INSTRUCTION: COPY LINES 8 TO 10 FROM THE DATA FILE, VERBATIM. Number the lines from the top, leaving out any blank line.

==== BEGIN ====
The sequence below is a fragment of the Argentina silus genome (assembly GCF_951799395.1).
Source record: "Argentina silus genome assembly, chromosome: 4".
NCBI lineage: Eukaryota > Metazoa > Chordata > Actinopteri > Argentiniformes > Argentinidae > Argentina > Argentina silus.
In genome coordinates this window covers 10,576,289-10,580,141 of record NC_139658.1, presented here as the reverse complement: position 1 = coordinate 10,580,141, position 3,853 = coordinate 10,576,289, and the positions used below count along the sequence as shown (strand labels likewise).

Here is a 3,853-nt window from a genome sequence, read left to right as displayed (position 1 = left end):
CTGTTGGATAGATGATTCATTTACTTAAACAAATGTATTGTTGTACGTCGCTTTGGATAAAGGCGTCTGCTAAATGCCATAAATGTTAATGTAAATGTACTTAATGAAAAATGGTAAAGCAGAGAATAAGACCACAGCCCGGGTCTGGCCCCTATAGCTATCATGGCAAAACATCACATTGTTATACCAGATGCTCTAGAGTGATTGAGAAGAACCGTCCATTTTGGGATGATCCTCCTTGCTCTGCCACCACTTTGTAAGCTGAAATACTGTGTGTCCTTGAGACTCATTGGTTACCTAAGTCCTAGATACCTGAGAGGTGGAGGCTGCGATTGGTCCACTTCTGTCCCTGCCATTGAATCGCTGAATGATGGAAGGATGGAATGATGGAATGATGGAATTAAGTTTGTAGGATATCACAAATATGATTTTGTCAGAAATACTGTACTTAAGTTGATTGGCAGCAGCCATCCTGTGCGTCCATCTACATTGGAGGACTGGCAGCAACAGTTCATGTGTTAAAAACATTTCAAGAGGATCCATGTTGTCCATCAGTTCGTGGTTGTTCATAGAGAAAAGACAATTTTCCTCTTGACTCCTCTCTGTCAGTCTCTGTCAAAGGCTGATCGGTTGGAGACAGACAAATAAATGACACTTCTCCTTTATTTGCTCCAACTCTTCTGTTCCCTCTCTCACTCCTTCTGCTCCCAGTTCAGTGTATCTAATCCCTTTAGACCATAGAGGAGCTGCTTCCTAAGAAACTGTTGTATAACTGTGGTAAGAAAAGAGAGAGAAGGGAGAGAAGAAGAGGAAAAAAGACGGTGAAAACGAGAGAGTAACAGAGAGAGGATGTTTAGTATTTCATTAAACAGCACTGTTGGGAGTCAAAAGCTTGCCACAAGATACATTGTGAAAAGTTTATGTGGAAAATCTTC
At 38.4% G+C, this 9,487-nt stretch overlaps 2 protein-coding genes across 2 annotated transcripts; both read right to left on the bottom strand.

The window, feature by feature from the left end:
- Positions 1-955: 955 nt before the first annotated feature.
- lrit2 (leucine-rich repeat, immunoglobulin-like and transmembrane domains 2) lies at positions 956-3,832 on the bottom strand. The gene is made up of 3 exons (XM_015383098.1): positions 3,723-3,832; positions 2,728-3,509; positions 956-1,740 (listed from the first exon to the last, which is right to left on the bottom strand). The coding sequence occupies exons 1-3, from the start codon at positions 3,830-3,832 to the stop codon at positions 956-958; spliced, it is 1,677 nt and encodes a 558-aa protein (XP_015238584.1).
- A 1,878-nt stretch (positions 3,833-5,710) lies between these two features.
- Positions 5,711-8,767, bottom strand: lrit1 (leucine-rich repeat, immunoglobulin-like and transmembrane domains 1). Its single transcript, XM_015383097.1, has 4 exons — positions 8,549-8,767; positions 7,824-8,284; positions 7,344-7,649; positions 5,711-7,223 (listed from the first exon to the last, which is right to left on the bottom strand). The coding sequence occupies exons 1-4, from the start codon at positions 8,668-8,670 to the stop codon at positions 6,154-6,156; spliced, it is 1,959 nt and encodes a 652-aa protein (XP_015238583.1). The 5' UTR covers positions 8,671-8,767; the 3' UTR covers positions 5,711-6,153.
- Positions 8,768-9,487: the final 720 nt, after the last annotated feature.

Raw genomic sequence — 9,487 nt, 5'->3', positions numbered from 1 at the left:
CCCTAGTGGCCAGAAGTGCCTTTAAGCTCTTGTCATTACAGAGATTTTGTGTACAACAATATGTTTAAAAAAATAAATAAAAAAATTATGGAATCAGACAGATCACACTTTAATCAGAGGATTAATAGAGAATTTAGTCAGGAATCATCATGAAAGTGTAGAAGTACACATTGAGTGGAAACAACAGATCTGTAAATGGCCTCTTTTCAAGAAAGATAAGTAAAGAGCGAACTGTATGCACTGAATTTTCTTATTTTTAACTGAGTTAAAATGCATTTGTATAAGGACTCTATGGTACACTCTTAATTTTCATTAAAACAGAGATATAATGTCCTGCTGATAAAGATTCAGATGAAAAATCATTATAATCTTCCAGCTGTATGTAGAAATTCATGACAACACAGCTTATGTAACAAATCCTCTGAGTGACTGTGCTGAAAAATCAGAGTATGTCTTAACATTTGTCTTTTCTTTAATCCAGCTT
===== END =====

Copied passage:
The window, feature by feature from the left end:
- Positions 1-955: 955 nt before the first annotated feature.
- lrit2 (leucine-rich repeat, immunoglobulin-like and transmembrane domains 2) lies at positions 956-3,832 on the bottom strand. The gene is made up of 3 exons (XM_015383098.1): positions 3,723-3,832; positions 2,728-3,509; positions 956-1,740 (listed from the first exon to the last, which is right to left on the bottom strand). The coding sequence occupies exons 1-3, from the start codon at positions 3,830-3,832 to the stop codon at positions 956-958; spliced, it is 1,677 nt and encodes a 558-aa protein (XP_015238584.1).